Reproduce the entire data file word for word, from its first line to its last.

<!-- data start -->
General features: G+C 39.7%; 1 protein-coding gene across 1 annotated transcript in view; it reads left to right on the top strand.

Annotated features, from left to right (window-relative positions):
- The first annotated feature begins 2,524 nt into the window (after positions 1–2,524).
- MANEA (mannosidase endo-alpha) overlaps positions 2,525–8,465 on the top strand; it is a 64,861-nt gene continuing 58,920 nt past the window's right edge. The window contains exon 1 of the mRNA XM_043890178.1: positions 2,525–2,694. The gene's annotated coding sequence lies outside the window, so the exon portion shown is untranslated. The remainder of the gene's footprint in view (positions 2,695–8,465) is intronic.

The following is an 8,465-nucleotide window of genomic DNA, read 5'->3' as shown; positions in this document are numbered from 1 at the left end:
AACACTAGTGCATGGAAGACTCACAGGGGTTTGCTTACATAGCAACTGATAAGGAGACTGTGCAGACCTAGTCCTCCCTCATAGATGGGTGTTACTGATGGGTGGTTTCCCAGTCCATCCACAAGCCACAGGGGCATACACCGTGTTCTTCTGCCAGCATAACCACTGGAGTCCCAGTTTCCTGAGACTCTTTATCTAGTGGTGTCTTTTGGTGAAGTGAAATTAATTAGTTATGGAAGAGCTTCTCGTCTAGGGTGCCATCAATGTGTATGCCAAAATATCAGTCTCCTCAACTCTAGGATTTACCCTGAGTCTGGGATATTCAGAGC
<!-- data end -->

General features: G+C 39.7%; 1 protein-coding gene across 1 annotated transcript in view; it reads left to right on the top strand.

Annotated features, from left to right (window-relative positions):
- The first annotated feature begins 2,524 nt into the window (after positions 1–2,524).
- MANEA (mannosidase endo-alpha) overlaps positions 2,525–8,465 on the top strand; it is a 64,861-nt gene continuing 58,920 nt past the window's right edge. The window contains exon 1 of the mRNA XM_043890178.1: positions 2,525–2,694. The gene's annotated coding sequence lies outside the window, so the exon portion shown is untranslated. The remainder of the gene's footprint in view (positions 2,695–8,465) is intronic.

The following is an 8,465-nucleotide window of genomic DNA, read 5'->3' as shown; positions in this document are numbered from 1 at the left end:
AACACTAGTGCATGGAAGACTCACAGGGGTTTGCTTACATAGCAACTGATAAGGAGACTGTGCAGACCTAGTCCTCCCTCATAGATGGGTGTTACTGATGGGTGGTTTCCCAGTCCATCCACAAGCCACAGGGGCATACACCGTGTTCTTCTGCCAGCATAACCACTGGAGTCCCAGTTTCCTGAGACTCTTTATCTAGTGGTGTCTTTTGGTGAAGTGAAATTAATTAGTTATGGAAGAGCTTCTCGTCTAGGGTGCCATCAATGTGTATGCCAAAATATCAGTCTCCTCAACTCTAGGATTTACCCTGAGTCTGGGATATTCAGAGC